Who Goes There?
The story of Jane Rice is one of the more quietly tragic in the history of fantasy and horror fiction—but not because of her personal life. Actually, Rice seemed a pretty well-adjusted woman, and it’s not like her career took a nosedive on the part of some grave career error; she did not, for instance, get wrapped up in Dianetics or something like that. Rather, Rice’s career as a writer was forever hampered by the fact that historically speaking, the magazines have been a poor market for fantasy; there just has never been that much demand for fantasy in the magazines. When John W. Campbell launched Unknown, Astounding‘s fantasy-leaning sister magazine, in 1939, he went out of his way to publish fantasy that was a lot more than just occult horror and heroic fantasy, like in Weird Tales; its scope was far more ambitious. Rice made her debut in Unknown in 1940, and a good third or so of her total output would be published in this magazine, in the span of just three years, despite her career spanning more than half a century.
And no, she’s not to be confused with Anne Rice, nor are they related in any way, although you may be tempted to confuse one with the other!
Rice’s fiction (from what I’ve read of it anyway) is unique, even among the Unknown stable of writers, for its often rural locales, being inspired by Rice’s Kentucky upbringing, and for a mean streak that would almost make Flannery O’Connor blush (almost!). Her werewolf story, “The Refugee,” appeared in that magazine’s final issue, and has been (rightly) reprinted quite a few times over the years. Unfortunately, Unknown‘s sales were never high, despite being issue-for-issue stronger than Astounding, and when Street & Smith, the publisher for both, pulled the plug on the former because of wartime paper rationing (Astounding itself barely survived World War II), several stories which had been purchased were left stranded. At least one, Anthony Boucher’s “We Print the Truth,” would see print in Astounding, but what would’ve been Rice’s debut novel, Lucy, not only did not get published, but it got lost in Street & Smith’s files; it’s been lost media for nearly eighty years. The loss must’ve been devastating, and except for a spat of short stories in the ’80s, Rice would never be nearly this productive again.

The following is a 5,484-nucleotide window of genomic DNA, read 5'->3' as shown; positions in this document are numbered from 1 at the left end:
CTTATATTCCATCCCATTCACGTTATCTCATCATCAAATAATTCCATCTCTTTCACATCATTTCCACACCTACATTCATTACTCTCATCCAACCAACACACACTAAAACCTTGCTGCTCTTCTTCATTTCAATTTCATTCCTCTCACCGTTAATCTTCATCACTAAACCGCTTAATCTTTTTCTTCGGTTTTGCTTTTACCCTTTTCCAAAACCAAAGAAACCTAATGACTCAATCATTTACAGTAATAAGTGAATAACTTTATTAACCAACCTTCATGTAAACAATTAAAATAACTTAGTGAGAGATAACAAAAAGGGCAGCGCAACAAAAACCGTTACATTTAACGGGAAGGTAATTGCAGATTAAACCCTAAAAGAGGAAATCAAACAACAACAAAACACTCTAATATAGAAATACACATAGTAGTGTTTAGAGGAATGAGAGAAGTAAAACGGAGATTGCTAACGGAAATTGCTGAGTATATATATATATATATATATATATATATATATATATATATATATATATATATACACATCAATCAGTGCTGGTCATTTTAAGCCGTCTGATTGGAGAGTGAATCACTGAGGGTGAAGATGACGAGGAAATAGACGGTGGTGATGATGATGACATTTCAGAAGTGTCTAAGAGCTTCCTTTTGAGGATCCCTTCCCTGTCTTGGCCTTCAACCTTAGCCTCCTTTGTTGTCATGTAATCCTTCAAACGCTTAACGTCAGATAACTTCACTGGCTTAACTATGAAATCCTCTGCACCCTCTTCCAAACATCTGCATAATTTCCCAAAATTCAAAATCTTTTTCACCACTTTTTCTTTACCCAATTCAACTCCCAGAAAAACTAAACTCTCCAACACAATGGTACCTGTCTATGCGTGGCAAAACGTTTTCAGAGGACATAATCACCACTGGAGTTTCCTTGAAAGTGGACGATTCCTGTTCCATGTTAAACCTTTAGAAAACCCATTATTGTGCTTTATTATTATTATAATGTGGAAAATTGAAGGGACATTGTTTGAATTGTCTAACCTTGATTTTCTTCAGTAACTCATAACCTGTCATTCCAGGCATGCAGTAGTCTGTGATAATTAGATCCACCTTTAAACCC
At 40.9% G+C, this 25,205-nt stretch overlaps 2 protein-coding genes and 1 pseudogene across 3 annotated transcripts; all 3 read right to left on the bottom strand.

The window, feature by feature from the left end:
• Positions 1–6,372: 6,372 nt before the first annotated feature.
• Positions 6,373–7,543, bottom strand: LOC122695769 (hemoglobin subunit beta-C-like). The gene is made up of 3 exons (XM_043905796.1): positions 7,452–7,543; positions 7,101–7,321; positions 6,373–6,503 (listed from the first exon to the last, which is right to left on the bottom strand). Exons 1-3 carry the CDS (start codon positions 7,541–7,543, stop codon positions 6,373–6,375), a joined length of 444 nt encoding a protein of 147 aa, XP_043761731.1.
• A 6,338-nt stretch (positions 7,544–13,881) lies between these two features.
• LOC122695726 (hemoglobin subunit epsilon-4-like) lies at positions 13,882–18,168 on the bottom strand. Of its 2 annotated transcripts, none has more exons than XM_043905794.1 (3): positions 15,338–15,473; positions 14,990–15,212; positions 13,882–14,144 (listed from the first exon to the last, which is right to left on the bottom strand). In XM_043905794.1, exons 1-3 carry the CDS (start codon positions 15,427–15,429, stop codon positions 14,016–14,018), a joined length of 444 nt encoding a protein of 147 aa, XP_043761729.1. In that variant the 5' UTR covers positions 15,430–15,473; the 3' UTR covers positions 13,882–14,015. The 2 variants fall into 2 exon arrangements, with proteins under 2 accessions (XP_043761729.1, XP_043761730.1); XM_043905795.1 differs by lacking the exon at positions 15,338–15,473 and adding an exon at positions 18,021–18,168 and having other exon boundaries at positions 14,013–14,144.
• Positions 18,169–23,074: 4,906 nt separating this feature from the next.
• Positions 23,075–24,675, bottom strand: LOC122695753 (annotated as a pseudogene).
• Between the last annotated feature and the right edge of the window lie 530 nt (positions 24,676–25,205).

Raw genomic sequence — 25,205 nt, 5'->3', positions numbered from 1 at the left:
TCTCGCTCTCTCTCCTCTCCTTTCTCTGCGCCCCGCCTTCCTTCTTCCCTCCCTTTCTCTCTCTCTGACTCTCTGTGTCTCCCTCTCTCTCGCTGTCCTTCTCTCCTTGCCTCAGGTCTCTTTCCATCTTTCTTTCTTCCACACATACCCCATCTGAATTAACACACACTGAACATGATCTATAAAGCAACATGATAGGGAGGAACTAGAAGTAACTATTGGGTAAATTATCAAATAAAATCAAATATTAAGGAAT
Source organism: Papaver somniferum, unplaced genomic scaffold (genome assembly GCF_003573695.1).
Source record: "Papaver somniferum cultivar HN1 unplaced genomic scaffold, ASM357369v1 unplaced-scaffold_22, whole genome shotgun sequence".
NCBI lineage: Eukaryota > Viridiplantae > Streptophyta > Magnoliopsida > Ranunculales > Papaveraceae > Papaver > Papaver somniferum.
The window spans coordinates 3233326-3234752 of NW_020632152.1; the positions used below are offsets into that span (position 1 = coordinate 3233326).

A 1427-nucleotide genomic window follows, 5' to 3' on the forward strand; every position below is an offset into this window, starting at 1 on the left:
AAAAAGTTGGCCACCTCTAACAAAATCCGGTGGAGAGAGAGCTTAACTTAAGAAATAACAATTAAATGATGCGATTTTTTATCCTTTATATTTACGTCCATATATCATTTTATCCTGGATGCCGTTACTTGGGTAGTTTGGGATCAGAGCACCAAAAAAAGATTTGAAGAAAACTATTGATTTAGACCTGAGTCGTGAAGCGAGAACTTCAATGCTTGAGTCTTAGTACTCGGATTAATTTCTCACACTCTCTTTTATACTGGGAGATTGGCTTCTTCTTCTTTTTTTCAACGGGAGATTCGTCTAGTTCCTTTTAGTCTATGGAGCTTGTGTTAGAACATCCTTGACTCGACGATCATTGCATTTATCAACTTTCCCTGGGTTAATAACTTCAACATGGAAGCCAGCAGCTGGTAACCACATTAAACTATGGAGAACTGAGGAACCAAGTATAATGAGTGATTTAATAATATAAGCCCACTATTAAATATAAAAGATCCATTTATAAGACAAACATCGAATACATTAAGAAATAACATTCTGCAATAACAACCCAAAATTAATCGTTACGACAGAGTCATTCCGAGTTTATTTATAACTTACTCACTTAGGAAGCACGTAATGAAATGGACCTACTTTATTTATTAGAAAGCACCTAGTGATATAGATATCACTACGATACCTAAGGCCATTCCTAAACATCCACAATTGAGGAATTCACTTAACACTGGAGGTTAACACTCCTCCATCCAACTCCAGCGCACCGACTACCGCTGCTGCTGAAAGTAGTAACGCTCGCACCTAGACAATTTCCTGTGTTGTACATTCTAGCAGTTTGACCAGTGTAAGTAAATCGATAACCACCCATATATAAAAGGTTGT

“The Idol of the Flies” was first published in the June 1942 issue of Unknown, which is on the Archive. The weird thing about this one is that there aren’t any reprints that are in print, and only some are reasonably cheap; you’d actually be better off finding the older sources. Perhaps the anthology of most interest here is Witches’ Brew: Horror and Supernatural Stories by Women, edited by Marcia Muller and Bill Pronzini. Another curious anthology reprint is Children of Wonder: 21 Remarkable and Fantastic Tales, edited by William Tenn of all people, with Rice’s story appropriately falling under the section called “Terror in the Nursery.” There’s also the single comprehensive collection of Rice’s short fiction, The Idol of the Flies and Other Stories, but unfortunately it’s a collector’s item; the copies I see on eBay go for over a hundred bucks, which even for me is ridiculous.
Pruitt is seemingly a normal boy, except for the fact that he’s an orphan, now living with his spinster aunt and having a private tutor. Pruitt’s parents died… somehow, and now the boy mostly goes off and does his own thing: in his case this “case” tends to involve torture of some kind. A sadistic kid might bully his little sister, or pull the legs off a bug one but one, but Pruitt’s brand of sadism is amplified by him seemingly having the power to order flies to do his bidding. Dozens of them. Hundreds of them. And his tutor, Ms. Bittner, is deathly afraid of flies. Personally I find flies to be way more annoying than scary, but to each their own.
Most of the fantasy published in Unknown is not horror, but “The Idol of the Flies” most certainly is; if the stuff with the flies doesn’t creep you out enough, then Pruitt doing things any normal child can do almost certainly will. Not only does he pull epic pranks on the adults in the house, but he also bullies a local man with severe scoliosis (or something like that), physically tormenting him to the point where I actually wondered if Pruitt might kill him. Oh, and if that’s not enough for ya, read about what Pruitt does with a toad and twig—or maybe don’t, it’s not for the faint of heart. What makes these things so disturbing is that you don’t need anything supernatural in order to make them possible, and indeed much of the story reads like non-supernatural horror. How does the whole controlling-flies thing figure into it, though? Because of course something fantastical has to be going on, and there has to be an explanation for how Pruitt is able to use all these flies for his schemes.